As a Spring '65 college grad, without confirmed postgrad education plans (at the moment of the fastest expansion of the draft, military and escalation in-country), I lost my student deferment. My impending draft/induction (my draft orders would have come in early July) was the entire reason for application to, with subsequent acceptance in, Navy OCS - which, also increased my probability of getting a preferred assignment - depending on my performance. There was a 5 month waiting list to get into NAVOCS which was producing 200 ensigns per month. I suspect the A.F. and Army were producing at least those numbers. When I reached my assignment on a smaller ship, only the CO and XO were regular Navy, the other 11 junior officers that composed the "Wardroom" were all OCS grads (USNR on active duty vs. USN from the Academy and ROTC) from various colleges and universities like myself (for flavor of the 10, Harvard, Princeton, Dartmouth, Emory, Notre Dame, U.GA, U.MN and U.MS were represented). We were all there for the same reason - answering a call when we'd rather be doing other things and with the ability to do those other things, but not one of them ever complained or failed to give their jobs their full effort and commitment - heavy burdens on a small ship and more so under our busy deployment schedule. Most left the service after their 3-yr active duty and follow-on 3-yr reserve commitments. So, yes, I can say with little doubt that, insofar as the officer corp, "draft induced" volunteerism was a big factor in supplementing the academies and ROTC programs in providing junior officers for the military during Vietnam. (Whether our service constituted high patriotism in the eyes of others, frankly, I don't give a damn, but we all understood the reciprocal obligations of citizens and country as well as the notion that, to whom more is given, more is expected - even if it cost some of the best years of our lives.) — Preceding unsigned comment added by (talk) 20:13, 10 June 2012 (UTC)

F*&^ off, Sharky[edit]

Was that what it acutally said, or has somebody "corrected" it in a false attempt at propriety to make the page suitable for the sensitive eyes of parents of easily-offended six year olds? TREKphiler hit me ♠ 15:06, 11 August 2008 (UTC)

Draft for World War I[edit]

The article has a section headed "World War I and World War II" yet it begins with 1926, eight years after World War I ended. There is no discussion of the draft during World War I. I have a copy of the 1917 registration card of my grandfather, so I know some sort of draft existed.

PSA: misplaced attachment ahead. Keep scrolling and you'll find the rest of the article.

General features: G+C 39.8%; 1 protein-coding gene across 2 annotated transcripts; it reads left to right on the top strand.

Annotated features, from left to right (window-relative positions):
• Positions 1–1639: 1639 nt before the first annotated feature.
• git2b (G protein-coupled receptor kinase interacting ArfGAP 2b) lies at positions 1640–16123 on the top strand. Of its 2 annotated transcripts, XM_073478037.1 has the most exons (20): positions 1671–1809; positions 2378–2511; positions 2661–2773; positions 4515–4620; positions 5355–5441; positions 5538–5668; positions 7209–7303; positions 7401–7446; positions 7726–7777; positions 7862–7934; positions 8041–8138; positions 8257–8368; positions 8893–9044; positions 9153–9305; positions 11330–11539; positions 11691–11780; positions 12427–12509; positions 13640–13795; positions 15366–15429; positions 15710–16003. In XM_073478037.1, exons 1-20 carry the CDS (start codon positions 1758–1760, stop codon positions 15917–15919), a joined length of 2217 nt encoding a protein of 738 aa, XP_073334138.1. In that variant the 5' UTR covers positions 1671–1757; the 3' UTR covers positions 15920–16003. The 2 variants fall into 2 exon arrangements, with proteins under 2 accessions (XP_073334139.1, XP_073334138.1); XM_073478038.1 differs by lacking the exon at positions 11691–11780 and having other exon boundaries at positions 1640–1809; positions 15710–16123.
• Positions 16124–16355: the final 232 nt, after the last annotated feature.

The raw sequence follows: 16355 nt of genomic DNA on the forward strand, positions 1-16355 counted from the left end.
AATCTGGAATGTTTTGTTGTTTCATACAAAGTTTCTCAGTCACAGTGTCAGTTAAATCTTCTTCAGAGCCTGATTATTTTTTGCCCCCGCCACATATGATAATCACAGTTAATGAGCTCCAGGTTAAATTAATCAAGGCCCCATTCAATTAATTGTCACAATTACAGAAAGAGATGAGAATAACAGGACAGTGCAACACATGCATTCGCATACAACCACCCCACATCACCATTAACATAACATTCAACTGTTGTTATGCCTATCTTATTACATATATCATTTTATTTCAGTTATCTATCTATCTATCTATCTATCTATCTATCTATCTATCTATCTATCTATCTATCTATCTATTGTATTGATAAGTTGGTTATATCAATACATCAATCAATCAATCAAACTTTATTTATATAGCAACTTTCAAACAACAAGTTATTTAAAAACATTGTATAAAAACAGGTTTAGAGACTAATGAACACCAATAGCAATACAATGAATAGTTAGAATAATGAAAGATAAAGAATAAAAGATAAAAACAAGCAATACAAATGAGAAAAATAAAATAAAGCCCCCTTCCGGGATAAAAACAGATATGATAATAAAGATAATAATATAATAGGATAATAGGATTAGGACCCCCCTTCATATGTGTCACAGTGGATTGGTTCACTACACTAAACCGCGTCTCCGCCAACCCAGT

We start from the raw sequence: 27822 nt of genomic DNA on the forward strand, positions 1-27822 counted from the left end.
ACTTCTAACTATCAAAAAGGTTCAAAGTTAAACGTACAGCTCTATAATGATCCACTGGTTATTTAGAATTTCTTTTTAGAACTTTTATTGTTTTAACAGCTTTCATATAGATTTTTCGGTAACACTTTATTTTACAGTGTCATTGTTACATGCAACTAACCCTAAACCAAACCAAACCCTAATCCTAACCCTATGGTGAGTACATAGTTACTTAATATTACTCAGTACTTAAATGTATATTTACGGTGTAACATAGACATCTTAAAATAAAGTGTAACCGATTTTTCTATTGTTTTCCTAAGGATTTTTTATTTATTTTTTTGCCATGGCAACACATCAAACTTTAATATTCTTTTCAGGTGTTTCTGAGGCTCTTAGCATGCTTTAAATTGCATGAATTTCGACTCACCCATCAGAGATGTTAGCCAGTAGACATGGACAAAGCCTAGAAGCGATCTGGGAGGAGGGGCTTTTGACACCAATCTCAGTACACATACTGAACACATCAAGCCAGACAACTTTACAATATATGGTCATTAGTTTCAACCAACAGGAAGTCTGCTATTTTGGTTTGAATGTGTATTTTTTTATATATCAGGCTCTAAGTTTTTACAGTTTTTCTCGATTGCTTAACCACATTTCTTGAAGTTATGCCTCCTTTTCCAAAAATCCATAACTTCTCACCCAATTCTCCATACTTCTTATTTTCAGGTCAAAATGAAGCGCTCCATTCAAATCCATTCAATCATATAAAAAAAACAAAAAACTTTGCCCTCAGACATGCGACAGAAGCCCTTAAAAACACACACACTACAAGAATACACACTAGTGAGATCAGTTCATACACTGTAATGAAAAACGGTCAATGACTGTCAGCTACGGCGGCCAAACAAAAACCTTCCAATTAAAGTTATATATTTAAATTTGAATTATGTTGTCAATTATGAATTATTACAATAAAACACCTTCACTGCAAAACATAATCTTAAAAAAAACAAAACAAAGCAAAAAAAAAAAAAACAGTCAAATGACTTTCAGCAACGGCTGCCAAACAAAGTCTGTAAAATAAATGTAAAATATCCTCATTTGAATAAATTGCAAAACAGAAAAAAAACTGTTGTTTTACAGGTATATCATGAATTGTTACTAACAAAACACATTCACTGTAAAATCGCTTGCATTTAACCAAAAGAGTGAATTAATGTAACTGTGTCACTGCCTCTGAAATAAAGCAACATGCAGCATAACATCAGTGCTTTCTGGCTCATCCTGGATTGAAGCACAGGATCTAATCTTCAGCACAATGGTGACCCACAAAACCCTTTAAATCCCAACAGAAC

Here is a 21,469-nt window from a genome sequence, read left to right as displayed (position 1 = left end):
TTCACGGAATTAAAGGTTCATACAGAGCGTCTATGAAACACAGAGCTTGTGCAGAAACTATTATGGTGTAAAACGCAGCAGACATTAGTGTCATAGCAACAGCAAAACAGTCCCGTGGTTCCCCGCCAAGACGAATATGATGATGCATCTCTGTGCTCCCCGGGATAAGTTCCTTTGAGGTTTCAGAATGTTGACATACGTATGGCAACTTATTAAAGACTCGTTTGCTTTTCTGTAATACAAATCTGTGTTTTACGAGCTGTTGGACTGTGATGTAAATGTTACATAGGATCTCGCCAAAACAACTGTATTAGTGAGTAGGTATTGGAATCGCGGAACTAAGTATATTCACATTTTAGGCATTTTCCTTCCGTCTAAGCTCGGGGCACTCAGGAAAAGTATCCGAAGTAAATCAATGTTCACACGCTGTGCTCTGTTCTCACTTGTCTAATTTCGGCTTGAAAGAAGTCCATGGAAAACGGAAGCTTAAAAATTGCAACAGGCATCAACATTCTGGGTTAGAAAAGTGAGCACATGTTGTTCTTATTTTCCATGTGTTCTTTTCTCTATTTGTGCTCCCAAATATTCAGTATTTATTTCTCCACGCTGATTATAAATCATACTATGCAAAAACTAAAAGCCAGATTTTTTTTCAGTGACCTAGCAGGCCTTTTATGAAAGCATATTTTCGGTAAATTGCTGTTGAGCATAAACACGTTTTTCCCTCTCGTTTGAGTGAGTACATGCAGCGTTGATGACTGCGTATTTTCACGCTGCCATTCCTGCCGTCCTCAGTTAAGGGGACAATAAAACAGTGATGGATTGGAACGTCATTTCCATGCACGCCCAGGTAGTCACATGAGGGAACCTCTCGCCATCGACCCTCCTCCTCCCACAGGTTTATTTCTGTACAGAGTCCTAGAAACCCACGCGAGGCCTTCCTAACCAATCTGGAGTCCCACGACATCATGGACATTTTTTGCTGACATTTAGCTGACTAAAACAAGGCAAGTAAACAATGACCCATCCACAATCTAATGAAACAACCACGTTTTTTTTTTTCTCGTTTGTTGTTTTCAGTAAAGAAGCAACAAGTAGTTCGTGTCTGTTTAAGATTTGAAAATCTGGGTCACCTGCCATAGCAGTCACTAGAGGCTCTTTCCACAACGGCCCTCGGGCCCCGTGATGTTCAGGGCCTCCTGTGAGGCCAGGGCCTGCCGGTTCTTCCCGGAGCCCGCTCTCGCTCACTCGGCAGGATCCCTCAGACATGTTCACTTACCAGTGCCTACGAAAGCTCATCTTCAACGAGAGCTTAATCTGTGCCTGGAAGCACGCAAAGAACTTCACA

I request that some knowledgeable person add a discussion of the draft for World War I.

Thank you. Boardstiff (talk) 12:06, 11 November 2008 (UTC)

New (sub)section proposed: 'Terms of Service'[edit]

Proposal for a new section (maybe a History subsection) that reviews what terms of conscription, from both gov't and soldier POVs, at each of the periods in the History section. There are some key questions not currently addressed in the current article. Here are a few that could be great for a table. Given a current period:

  • who could be conscripted?
 - age
 - main exemptions
  • what was required of conscripts?
 - how long?
 - serve in any branch, or is Army the default?  
 - other terms?  
 - basically, what choices if any, if conscript did not enlist voluntarily?

Marquess (talk) 21:19, 14 June 2009 (UTC)

Theoretically, you could end-up in any branch, but most Vietnam Era Processing Centers were only designed to split the men into two groups. The men were evaluated by sight as they come in, and are directed to a line painted on the floor. In most cases men would request one service or the other, and be directed to the line. The Marines had one line, the Army the other. There was generally more volunteers for Marines then they had allotments for, so some were sent to the Army, even though they wanted to be Marines. The Drill Sergeant at the door made the selection by sight. By design, the Army got all the rejects because they could handle more. K5okc (talk) 18:00, 14 December 2009 (UTC)

Draft in Reverse[edit]

This was touched on, but not fully developed. Volunteers currently enlist for four years, but have an obligation for six years. Before the Gulf war, this was a moot point, as there was no such thing as "stop loss." So, while previously, people got out after four years and were enrolled in the inactive reserves, this changed after 1990.

Today, people can get out of the service, get married, have kids, and be out of shape, and find themselves ordered back to military service. While this doesn't fit the definition of conscription (they volunteered), the effect is the same. These people (men and women) are sent to the front, and their infants and jobs are left behind. Many return to find their jobs gone, and their spouses divorced.